Two wheeled electric scooters for standing riders have become extremely popular in many Florida cities.   They allow tourists to explore the sites of its cities and beaches on their own terms, and also are becoming an important mode of transportation for those who lack cars or driver’s licenses. Recently, several scooter sharing services, such as Bolt, Byrd, and Lime, have set up shop in Florida cities.  These services will rent a scooter to an adult who downloads their free app,  meets the criteria of the user agreement (varies by vendor), and pays the rental fee.  As a result, the number of scooters zipping around the sidewalks and streets of Florida has increased dramatically.  Unfortunately, a tide of serious injuries involving scooter riders has accompanied this phenomenon.  

 

        If you have been injured while riding an electric scooter, contact personal injury lawyer John Clarke to find out what your legal rights are.    Call (954) 556-8952 today!

Regulation of Standing Scooters

Under federal law, standing scooters are considered consumer products, not motor vehicles.  Therefore, these devices are not regulated by the National Highway Traffic Safety Administration. 

A. Florida Law

Florida statute section 316.2068 regulates the use of standing scooters in the sunshine state.   It provides, in pertinent part that a standing scooter:

·         May be operated on a road or street where the posted speed limit is 25 miles per hour or less

·         May be operated on a marked bicycle path

·         May be operated on a sidewalk, if the person operating the device yields the right-of-way to pedestrians and signals to pedestrians before passing them.

·         A standing scooter need not be registered and insured. 

·         A person under the age of 16 may not operate a standing scooter unless he wears a bicycle helmet and other safety gear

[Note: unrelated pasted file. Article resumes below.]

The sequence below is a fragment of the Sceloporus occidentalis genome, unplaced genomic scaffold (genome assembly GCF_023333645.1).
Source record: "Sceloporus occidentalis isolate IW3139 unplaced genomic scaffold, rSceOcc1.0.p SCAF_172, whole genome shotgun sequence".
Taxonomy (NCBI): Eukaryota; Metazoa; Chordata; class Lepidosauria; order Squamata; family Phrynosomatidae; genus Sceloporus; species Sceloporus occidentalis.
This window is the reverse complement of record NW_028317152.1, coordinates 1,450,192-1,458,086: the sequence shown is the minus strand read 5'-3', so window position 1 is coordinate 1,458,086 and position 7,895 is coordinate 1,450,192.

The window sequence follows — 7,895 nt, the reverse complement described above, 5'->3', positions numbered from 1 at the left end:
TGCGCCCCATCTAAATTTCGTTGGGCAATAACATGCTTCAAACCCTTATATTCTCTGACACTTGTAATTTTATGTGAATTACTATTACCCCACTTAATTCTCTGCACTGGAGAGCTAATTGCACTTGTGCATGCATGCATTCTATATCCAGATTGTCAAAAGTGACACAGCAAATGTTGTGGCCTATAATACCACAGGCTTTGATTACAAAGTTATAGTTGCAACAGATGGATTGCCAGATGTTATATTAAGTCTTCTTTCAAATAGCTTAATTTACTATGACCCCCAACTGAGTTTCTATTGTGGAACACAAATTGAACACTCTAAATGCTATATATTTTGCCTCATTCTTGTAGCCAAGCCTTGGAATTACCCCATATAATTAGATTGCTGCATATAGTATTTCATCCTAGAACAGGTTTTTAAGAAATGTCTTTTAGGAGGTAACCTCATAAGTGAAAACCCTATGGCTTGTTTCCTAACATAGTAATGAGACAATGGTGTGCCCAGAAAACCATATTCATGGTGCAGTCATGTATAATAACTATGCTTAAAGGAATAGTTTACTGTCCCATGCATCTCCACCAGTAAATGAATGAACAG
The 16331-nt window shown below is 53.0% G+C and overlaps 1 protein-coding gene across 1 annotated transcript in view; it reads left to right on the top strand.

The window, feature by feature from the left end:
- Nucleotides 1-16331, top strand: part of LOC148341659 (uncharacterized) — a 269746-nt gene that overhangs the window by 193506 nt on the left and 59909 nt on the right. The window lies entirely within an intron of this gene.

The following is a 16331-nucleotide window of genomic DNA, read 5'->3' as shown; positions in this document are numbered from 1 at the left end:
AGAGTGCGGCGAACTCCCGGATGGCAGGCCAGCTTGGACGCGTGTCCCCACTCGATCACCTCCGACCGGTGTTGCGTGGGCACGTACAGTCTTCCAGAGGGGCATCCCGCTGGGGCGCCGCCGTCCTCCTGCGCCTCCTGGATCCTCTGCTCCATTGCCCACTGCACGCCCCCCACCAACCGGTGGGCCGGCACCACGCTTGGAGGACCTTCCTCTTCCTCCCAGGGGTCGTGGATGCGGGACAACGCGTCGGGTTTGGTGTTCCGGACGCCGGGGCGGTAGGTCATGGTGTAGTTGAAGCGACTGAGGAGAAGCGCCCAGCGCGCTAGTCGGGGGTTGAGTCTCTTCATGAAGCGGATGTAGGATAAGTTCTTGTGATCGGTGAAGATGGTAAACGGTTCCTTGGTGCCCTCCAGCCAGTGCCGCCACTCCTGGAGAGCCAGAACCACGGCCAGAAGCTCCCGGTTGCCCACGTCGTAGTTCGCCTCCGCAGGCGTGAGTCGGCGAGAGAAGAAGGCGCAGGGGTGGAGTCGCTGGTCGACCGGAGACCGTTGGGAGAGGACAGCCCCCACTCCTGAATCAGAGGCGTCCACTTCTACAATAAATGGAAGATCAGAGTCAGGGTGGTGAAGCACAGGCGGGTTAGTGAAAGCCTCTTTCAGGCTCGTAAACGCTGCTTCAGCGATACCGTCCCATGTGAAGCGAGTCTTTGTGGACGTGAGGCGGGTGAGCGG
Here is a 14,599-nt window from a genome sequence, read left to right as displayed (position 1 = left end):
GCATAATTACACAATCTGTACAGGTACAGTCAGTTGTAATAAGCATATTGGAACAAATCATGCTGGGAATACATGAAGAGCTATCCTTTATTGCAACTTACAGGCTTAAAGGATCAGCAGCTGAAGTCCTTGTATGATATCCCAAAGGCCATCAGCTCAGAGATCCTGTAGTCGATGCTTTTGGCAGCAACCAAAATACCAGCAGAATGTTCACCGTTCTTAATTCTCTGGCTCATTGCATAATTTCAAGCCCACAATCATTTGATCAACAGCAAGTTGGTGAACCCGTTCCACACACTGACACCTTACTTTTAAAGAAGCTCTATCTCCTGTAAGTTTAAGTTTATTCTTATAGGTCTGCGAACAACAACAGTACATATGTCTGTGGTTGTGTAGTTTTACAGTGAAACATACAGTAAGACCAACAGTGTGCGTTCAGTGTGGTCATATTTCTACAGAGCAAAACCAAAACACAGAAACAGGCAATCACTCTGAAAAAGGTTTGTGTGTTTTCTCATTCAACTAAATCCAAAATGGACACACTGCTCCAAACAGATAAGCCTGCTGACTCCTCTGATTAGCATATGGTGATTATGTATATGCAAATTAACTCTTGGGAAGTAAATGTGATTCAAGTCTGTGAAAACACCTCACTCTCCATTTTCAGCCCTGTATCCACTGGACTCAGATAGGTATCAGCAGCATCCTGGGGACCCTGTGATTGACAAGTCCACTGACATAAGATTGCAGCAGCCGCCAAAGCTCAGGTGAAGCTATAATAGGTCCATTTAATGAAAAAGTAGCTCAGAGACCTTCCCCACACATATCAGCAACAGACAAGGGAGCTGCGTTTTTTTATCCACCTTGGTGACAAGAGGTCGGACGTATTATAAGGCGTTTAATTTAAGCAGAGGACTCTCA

·         A county or city may regulate the operation of standing scooters for safety purposes.

In summary, Florida’s regulation of standing scooters is minimal from a safety perspective.   The state statute grants individual cities discretion to regulate or ban these devices based upon a determination of the safety of their use within the local environment.

 

B.  Legal Status of Standing Scooters in South Florida

Fort Lauderdale – in November 2018, the city passed an ordinance permitting standing scooters to be used on sidewalks by when rented from a licensed vendor.

Hollywood – in February 2019, the city passed an ordinance that imposes a blanket ban on the use of standing scooters, citing safety concerns. 

Miami Beach – banned as of May 2018

Miami -laws in flux

 

 

Who can be held liable when you are injured while riding a standing scooter?    

The first step to determine liability for your injury is to find the cause of the accident.  Sometimes a scooter driver is injured due to a collision with a motor vehicle, while other times the injury is caused by a mechanical problem or an obstacle.   John Clarke’s legal team will investigate your accident and determine how to get maximum compensation for your injuries.  

 

The Driver of a Motor Vehicle Played a Role in the Accident

Often motor vehicles hit riders on scooters.    If the motor vehicle driver hits a scooter because he is not paying attention to his surroundings or driving at an excessive speed, he may be held liable for the rider’s injuries due to his negligent conduct.  You may be able to recover damages from the driver’s insurance company.    

The Manufacturer or the Company that Leased the Scooter to You, or Both

If the standing scooter malfunctioned or failed to perform as designed and this fact played a role in your accident, you may be able to recover against the manufacturer, the vendor, or both parties.

How Much Can You Recover For Your Scooter Accident?

 Depending on the facts of your case and the nature of your injuries, you may be entitled to the following damages:

  • Medical treatment

  • Lost wages and benefits

  • Personal property damage

  • Pain and suffering

  • Permanent injuries

  • Wrongful death (if your relative died in the accident)

Call personal injury lawyer John Clarke if you have been injured in a segway accident!

If you have been injured in a segway accident, contact an experienced personal injury lawyer like John Clarke immediately.    Remember that you will need evidence in order to prove your case.  Our team will get to work immediately to help you gather the evidence required and put your best case forward.   Call John Clarke today at (954) 556-8952 for a free consultation!  

 

John Clarke is a Fort Lauderdale personal injury lawyer.  John Clarke is also a personal injury attorney in Miami, Palm Beach, and Hollywood who handles Segway accident cases.